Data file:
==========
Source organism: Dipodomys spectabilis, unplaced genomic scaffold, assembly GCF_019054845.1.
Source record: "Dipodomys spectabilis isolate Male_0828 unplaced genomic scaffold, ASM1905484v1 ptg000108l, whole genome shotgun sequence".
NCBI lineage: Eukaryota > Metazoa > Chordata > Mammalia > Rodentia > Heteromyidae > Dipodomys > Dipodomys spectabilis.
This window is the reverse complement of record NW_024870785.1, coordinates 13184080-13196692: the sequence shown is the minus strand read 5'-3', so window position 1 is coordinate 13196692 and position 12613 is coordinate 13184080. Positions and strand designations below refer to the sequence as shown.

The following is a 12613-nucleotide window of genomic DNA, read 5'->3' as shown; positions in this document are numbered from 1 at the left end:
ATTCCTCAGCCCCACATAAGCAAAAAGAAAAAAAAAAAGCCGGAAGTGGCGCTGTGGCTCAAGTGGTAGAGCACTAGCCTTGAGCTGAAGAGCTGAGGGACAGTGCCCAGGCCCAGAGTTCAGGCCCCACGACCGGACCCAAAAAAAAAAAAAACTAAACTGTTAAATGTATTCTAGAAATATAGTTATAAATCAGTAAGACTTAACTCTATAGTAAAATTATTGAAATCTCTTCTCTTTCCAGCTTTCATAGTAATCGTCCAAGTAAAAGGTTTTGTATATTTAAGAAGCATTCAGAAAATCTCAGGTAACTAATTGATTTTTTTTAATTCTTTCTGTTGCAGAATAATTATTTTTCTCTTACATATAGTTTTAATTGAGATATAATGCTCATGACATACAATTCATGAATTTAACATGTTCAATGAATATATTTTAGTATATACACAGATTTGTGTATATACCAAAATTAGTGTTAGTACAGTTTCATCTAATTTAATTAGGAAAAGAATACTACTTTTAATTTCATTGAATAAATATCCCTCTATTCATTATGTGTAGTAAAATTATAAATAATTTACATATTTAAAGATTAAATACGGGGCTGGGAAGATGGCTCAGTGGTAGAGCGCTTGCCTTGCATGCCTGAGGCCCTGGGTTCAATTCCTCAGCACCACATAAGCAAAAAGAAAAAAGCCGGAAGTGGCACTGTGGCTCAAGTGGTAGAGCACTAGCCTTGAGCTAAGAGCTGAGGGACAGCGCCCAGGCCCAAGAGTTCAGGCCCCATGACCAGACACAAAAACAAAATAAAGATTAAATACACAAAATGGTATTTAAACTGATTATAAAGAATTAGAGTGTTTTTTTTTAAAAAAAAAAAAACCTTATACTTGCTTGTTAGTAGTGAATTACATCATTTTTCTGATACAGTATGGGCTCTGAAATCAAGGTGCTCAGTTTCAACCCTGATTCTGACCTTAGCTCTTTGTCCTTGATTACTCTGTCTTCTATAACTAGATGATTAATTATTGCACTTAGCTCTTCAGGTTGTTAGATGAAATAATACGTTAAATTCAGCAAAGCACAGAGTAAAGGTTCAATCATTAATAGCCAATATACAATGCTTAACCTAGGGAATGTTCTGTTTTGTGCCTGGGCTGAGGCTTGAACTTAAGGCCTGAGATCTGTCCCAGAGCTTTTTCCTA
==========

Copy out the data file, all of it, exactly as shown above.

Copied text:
Source organism: Dipodomys spectabilis, unplaced genomic scaffold, assembly GCF_019054845.1.
Source record: "Dipodomys spectabilis isolate Male_0828 unplaced genomic scaffold, ASM1905484v1 ptg000108l, whole genome shotgun sequence".
NCBI lineage: Eukaryota > Metazoa > Chordata > Mammalia > Rodentia > Heteromyidae > Dipodomys > Dipodomys spectabilis.
This window is the reverse complement of record NW_024870785.1, coordinates 13184080-13196692: the sequence shown is the minus strand read 5'-3', so window position 1 is coordinate 13196692 and position 12613 is coordinate 13184080. Positions and strand designations below refer to the sequence as shown.

The following is a 12613-nucleotide window of genomic DNA, read 5'->3' as shown; positions in this document are numbered from 1 at the left end:
ATTCCTCAGCCCCACATAAGCAAAAAGAAAAAAAAAAAGCCGGAAGTGGCGCTGTGGCTCAAGTGGTAGAGCACTAGCCTTGAGCTGAAGAGCTGAGGGACAGTGCCCAGGCCCAGAGTTCAGGCCCCACGACCGGACCCAAAAAAAAAAAAAACTAAACTGTTAAATGTATTCTAGAAATATAGTTATAAATCAGTAAGACTTAACTCTATAGTAAAATTATTGAAATCTCTTCTCTTTCCAGCTTTCATAGTAATCGTCCAAGTAAAAGGTTTTGTATATTTAAGAAGCATTCAGAAAATCTCAGGTAACTAATTGATTTTTTTTAATTCTTTCTGTTGCAGAATAATTATTTTTCTCTTACATATAGTTTTAATTGAGATATAATGCTCATGACATACAATTCATGAATTTAACATGTTCAATGAATATATTTTAGTATATACACAGATTTGTGTATATACCAAAATTAGTGTTAGTACAGTTTCATCTAATTTAATTAGGAAAAGAATACTACTTTTAATTTCATTGAATAAATATCCCTCTATTCATTATGTGTAGTAAAATTATAAATAATTTACATATTTAAAGATTAAATACGGGGCTGGGAAGATGGCTCAGTGGTAGAGCGCTTGCCTTGCATGCCTGAGGCCCTGGGTTCAATTCCTCAGCACCACATAAGCAAAAAGAAAAAAGCCGGAAGTGGCACTGTGGCTCAAGTGGTAGAGCACTAGCCTTGAGCTAAGAGCTGAGGGACAGCGCCCAGGCCCAAGAGTTCAGGCCCCATGACCAGACACAAAAACAAAATAAAGATTAAATACACAAAATGGTATTTAAACTGATTATAAAGAATTAGAGTGTTTTTTTTTAAAAAAAAAAAAACCTTATACTTGCTTGTTAGTAGTGAATTACATCATTTTTCTGATACAGTATGGGCTCTGAAATCAAGGTGCTCAGTTTCAACCCTGATTCTGACCTTAGCTCTTTGTCCTTGATTACTCTGTCTTCTATAACTAGATGATTAATTATTGCACTTAGCTCTTCAGGTTGTTAGATGAAATAATACGTTAAATTCAGCAAAGCACAGAGTAAAGGTTCAATCATTAATAGCCAATATACAATGCTTAACCTAGGGAATGTTCTGTTTTGTGCCTGGGCTGAGGCTTGAACTTAAGGCCTGAGATCTGTCCCAGAGCTTTTTCCTA